Frédéric explains that Thomas Duhamel “designed the car shortly after he was hired at the ISD school in Valenciennes. I would say that he designed it with his freshness. For him, a modern car should have big wheels. He didn’t want to make a GTI stuck to the ground. His vision was of an elegant but above all, airy style. Based on these ideas, we first produced this manifesto (pictured in this post), a sort of internal concept car. (…) You can already see on this car a very low master torque, a slender car and this airy side, achieved first with the large wheels.”
Thomas Duhamel has not stopped there. After having sketched the manifesto for the end of 2015, validated his project for the DS4 D41 programme, he went on to draw the ASL concept car (above and below). “In 2015, I have been in the studio for barely a year. I was lucky enough to be integrated into the design team dedicated to the new DS brand. I thought the momentum was already there!“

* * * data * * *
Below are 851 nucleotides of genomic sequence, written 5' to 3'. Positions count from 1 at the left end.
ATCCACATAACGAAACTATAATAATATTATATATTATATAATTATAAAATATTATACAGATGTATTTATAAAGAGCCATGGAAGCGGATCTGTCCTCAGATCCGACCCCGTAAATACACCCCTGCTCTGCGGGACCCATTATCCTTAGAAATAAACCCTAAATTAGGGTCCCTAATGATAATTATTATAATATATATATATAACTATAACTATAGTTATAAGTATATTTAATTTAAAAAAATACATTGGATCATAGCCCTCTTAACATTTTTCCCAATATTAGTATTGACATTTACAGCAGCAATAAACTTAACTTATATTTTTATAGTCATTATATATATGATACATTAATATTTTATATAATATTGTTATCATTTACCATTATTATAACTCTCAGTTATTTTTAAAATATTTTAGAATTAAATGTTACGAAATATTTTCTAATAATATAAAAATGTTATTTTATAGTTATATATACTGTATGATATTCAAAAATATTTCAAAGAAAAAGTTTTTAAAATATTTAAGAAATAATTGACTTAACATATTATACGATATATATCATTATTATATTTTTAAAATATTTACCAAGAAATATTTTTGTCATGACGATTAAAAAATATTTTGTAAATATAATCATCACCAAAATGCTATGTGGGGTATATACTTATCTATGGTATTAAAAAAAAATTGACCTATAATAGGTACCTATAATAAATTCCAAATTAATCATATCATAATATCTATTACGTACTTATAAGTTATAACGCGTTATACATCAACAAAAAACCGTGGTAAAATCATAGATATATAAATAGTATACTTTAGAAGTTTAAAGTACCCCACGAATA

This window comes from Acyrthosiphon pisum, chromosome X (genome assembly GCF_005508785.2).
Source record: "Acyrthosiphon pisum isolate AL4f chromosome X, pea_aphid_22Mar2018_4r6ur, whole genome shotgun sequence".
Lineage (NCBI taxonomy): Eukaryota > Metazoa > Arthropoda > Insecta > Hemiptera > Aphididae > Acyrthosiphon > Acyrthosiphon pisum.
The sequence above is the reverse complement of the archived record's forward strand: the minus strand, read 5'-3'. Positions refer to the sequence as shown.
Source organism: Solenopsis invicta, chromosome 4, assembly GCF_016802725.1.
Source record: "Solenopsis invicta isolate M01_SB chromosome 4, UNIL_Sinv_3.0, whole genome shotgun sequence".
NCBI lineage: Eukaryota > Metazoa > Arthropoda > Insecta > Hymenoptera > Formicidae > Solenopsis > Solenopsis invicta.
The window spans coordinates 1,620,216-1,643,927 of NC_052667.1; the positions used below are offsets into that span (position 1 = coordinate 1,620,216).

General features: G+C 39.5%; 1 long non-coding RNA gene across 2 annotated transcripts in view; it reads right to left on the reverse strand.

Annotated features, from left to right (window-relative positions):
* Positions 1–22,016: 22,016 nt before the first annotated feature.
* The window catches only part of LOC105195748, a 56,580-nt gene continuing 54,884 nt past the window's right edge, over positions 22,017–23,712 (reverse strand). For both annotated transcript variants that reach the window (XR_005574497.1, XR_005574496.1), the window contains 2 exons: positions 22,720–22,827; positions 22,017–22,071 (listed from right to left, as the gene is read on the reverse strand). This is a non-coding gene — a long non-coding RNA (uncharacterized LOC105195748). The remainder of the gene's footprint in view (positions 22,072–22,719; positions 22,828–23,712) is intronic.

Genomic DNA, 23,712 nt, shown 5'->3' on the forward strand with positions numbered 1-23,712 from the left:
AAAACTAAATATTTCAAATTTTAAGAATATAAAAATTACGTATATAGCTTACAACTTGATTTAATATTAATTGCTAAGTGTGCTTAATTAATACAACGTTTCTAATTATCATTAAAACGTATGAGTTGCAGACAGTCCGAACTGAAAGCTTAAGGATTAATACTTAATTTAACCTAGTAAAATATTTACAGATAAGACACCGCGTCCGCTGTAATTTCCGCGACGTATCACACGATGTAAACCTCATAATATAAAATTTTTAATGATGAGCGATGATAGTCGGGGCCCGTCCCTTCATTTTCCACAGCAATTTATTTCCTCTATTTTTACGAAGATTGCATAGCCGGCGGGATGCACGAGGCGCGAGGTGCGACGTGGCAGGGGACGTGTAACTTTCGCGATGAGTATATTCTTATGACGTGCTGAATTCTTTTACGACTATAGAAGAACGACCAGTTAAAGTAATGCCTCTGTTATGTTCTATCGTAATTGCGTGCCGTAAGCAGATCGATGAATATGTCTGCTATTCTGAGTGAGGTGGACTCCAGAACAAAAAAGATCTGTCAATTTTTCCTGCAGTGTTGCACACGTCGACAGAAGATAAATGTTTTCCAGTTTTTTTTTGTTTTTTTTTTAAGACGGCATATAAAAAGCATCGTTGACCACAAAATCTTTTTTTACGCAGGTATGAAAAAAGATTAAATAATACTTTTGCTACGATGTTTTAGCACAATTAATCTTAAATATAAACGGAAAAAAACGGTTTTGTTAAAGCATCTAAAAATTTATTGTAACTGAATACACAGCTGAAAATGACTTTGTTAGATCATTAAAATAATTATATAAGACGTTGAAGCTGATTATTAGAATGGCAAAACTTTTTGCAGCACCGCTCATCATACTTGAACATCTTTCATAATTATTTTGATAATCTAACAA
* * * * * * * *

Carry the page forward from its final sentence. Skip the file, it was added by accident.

It’s a chance for a designer to come to the right place at the right time! “Yes, it’s great when you’re a young designer to participate in the creation of a brand!” Thomas Duhamel had just graduated from the ISD school in Valenciennes where his internship was followed by the DS design team. “As a student, I thought it was legitimate for DS to be separated from the Citroën brand. We were working on a project for a small DS, the “DS Zero”, and several people from the studio came to help us, including modelers, and we did the project in clay. It was very instructive“.
THE PARENTS OF THE DS4
Of course, as Thomas Duhamel humbly points out, he is not the only one to have worked on the design of the D41 project, which became the DS4. From left to right, here are the names of the main actors in the design part of the programme : Robert NUBOER – Pascal MACE – Frédéric SOUBIROU – Frédéric VALLEE – Fabrice BOSELLI – Bob ROMKES – Laurent NEU – Thierry METROZ – Dominique BOUTHEMY – Andreas STUMP – Thomas BOUVERET – Bernard GERMAIN – Emmanuel RAFFY – Francois LORMEAU – Cyril VEYNANTE – Nicolas DELUY – Alexis GOENS – Arthur HUBERT – Thomas ALTET – Sylvain GAUDICHON – Thomas DUHAMEL – Tzu Han CHOU – Sacha MILINKOVIC – Yovan VUJACIC – Colomba DUCROT